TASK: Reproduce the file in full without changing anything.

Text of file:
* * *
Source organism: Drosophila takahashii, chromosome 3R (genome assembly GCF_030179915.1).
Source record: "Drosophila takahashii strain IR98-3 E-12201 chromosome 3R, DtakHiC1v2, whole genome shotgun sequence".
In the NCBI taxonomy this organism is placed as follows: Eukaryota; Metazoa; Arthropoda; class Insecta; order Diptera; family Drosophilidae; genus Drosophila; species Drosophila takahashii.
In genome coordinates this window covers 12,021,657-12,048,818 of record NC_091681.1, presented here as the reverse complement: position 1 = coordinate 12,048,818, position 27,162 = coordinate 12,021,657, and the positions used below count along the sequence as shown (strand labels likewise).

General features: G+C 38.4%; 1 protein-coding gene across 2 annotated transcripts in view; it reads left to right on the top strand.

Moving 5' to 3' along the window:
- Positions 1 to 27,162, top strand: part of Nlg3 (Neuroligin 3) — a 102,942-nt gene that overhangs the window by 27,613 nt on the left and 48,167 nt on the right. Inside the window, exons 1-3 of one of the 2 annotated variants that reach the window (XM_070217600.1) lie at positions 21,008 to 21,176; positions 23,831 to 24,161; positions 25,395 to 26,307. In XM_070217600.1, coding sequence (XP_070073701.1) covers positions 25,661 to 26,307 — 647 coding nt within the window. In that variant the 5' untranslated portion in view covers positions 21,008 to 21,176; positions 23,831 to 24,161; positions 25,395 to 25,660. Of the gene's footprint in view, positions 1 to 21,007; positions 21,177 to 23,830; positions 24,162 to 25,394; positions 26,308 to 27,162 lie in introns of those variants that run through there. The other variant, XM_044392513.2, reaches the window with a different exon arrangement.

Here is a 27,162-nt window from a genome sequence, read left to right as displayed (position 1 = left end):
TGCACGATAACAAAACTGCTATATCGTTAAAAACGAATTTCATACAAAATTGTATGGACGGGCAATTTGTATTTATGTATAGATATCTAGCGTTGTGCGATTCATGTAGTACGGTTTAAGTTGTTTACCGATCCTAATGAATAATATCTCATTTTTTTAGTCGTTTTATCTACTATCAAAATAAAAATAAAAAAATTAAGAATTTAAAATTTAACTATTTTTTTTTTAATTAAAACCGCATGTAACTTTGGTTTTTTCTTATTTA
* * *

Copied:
Source organism: Drosophila takahashii, chromosome 3R (genome assembly GCF_030179915.1).
Source record: "Drosophila takahashii strain IR98-3 E-12201 chromosome 3R, DtakHiC1v2, whole genome shotgun sequence".
In the NCBI taxonomy this organism is placed as follows: Eukaryota; Metazoa; Arthropoda; class Insecta; order Diptera; family Drosophilidae; genus Drosophila; species Drosophila takahashii.
In genome coordinates this window covers 12,021,657-12,048,818 of record NC_091681.1, presented here as the reverse complement: position 1 = coordinate 12,048,818, position 27,162 = coordinate 12,021,657, and the positions used below count along the sequence as shown (strand labels likewise).

General features: G+C 38.4%; 1 protein-coding gene across 2 annotated transcripts in view; it reads left to right on the top strand.

Moving 5' to 3' along the window:
- Positions 1 to 27,162, top strand: part of Nlg3 (Neuroligin 3) — a 102,942-nt gene that overhangs the window by 27,613 nt on the left and 48,167 nt on the right. Inside the window, exons 1-3 of one of the 2 annotated variants that reach the window (XM_070217600.1) lie at positions 21,008 to 21,176; positions 23,831 to 24,161; positions 25,395 to 26,307. In XM_070217600.1, coding sequence (XP_070073701.1) covers positions 25,661 to 26,307 — 647 coding nt within the window. In that variant the 5' untranslated portion in view covers positions 21,008 to 21,176; positions 23,831 to 24,161; positions 25,395 to 25,660. Of the gene's footprint in view, positions 1 to 21,007; positions 21,177 to 23,830; positions 24,162 to 25,394; positions 26,308 to 27,162 lie in introns of those variants that run through there. The other variant, XM_044392513.2, reaches the window with a different exon arrangement.

Here is a 27,162-nt window from a genome sequence, read left to right as displayed (position 1 = left end):
TGCACGATAACAAAACTGCTATATCGTTAAAAACGAATTTCATACAAAATTGTATGGACGGGCAATTTGTATTTATGTATAGATATCTAGCGTTGTGCGATTCATGTAGTACGGTTTAAGTTGTTTACCGATCCTAATGAATAATATCTCATTTTTTTAGTCGTTTTATCTACTATCAAAATAAAAATAAAAAAATTAAGAATTTAAAATTTAACTATTTTTTTTTTAATTAAAACCGCATGTAACTTTGGTTTTTTCTTATTTA